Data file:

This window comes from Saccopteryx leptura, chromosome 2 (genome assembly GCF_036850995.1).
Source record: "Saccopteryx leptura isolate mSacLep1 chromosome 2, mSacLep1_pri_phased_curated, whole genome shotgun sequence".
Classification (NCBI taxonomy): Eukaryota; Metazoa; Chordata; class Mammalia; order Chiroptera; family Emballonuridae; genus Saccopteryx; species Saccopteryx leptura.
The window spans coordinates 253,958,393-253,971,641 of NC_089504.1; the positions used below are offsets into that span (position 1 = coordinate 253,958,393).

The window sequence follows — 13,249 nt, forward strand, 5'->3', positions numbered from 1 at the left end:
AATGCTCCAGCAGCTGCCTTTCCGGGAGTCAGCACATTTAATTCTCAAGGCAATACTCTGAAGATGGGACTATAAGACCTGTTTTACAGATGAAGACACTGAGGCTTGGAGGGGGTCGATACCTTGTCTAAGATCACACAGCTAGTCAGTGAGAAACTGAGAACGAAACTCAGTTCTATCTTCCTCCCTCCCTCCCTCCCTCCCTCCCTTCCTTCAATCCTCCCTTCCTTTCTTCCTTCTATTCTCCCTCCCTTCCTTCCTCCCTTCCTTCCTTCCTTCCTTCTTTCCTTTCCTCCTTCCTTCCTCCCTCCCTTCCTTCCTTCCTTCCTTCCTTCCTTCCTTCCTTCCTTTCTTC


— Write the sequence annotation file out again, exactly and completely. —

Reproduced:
This window comes from Saccopteryx leptura, chromosome 2 (genome assembly GCF_036850995.1).
Source record: "Saccopteryx leptura isolate mSacLep1 chromosome 2, mSacLep1_pri_phased_curated, whole genome shotgun sequence".
Classification (NCBI taxonomy): Eukaryota; Metazoa; Chordata; class Mammalia; order Chiroptera; family Emballonuridae; genus Saccopteryx; species Saccopteryx leptura.
The window spans coordinates 253,958,393-253,971,641 of NC_089504.1; the positions used below are offsets into that span (position 1 = coordinate 253,958,393).

The window sequence follows — 13,249 nt, forward strand, 5'->3', positions numbered from 1 at the left end:
AATGCTCCAGCAGCTGCCTTTCCGGGAGTCAGCACATTTAATTCTCAAGGCAATACTCTGAAGATGGGACTATAAGACCTGTTTTACAGATGAAGACACTGAGGCTTGGAGGGGGTCGATACCTTGTCTAAGATCACACAGCTAGTCAGTGAGAAACTGAGAACGAAACTCAGTTCTATCTTCCTCCCTCCCTCCCTCCCTCCCTCCCTTCCTTCAATCCTCCCTTCCTTTCTTCCTTCTATTCTCCCTCCCTTCCTTCCTCCCTTCCTTCCTTCCTTCCTTCTTTCCTTTCCTCCTTCCTTCCTCCCTCCCTTCCTTCCTTCCTTCCTTCCTTCCTTCCTTCCTTCCTTTCTTC